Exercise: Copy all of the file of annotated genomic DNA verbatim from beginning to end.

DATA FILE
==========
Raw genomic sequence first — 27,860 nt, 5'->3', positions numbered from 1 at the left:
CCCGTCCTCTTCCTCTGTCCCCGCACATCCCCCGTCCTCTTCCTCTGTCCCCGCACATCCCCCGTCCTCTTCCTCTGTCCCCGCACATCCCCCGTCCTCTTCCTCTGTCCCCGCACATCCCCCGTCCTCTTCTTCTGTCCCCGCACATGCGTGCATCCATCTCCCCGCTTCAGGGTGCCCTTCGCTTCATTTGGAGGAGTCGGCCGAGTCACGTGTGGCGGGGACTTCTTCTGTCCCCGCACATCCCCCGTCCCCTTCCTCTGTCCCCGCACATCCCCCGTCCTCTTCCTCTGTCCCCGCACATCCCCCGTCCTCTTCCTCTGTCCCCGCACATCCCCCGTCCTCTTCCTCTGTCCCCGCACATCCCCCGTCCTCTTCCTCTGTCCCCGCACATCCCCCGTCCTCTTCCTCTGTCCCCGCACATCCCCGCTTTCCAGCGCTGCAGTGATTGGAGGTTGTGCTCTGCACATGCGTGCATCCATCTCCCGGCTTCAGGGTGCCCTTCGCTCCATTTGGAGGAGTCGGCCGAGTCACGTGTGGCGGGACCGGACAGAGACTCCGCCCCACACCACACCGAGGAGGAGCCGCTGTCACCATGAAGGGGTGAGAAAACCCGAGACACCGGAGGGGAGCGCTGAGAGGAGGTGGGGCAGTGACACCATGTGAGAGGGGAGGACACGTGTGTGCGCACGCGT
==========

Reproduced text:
Raw genomic sequence first — 27,860 nt, 5'->3', positions numbered from 1 at the left:
CCCGTCCTCTTCCTCTGTCCCCGCACATCCCCCGTCCTCTTCCTCTGTCCCCGCACATCCCCCGTCCTCTTCCTCTGTCCCCGCACATCCCCCGTCCTCTTCCTCTGTCCCCGCACATCCCCCGTCCTCTTCTTCTGTCCCCGCACATGCGTGCATCCATCTCCCCGCTTCAGGGTGCCCTTCGCTTCATTTGGAGGAGTCGGCCGAGTCACGTGTGGCGGGGACTTCTTCTGTCCCCGCACATCCCCCGTCCCCTTCCTCTGTCCCCGCACATCCCCCGTCCTCTTCCTCTGTCCCCGCACATCCCCCGTCCTCTTCCTCTGTCCCCGCACATCCCCCGTCCTCTTCCTCTGTCCCCGCACATCCCCCGTCCTCTTCCTCTGTCCCCGCACATCCCCCGTCCTCTTCCTCTGTCCCCGCACATCCCCGCTTTCCAGCGCTGCAGTGATTGGAGGTTGTGCTCTGCACATGCGTGCATCCATCTCCCGGCTTCAGGGTGCCCTTCGCTCCATTTGGAGGAGTCGGCCGAGTCACGTGTGGCGGGACCGGACAGAGACTCCGCCCCACACCACACCGAGGAGGAGCCGCTGTCACCATGAAGGGGTGAGAAAACCCGAGACACCGGAGGGGAGCGCTGAGAGGAGGTGGGGCAGTGACACCATGTGAGAGGGGAGGACACGTGTGTGCGCACGCGT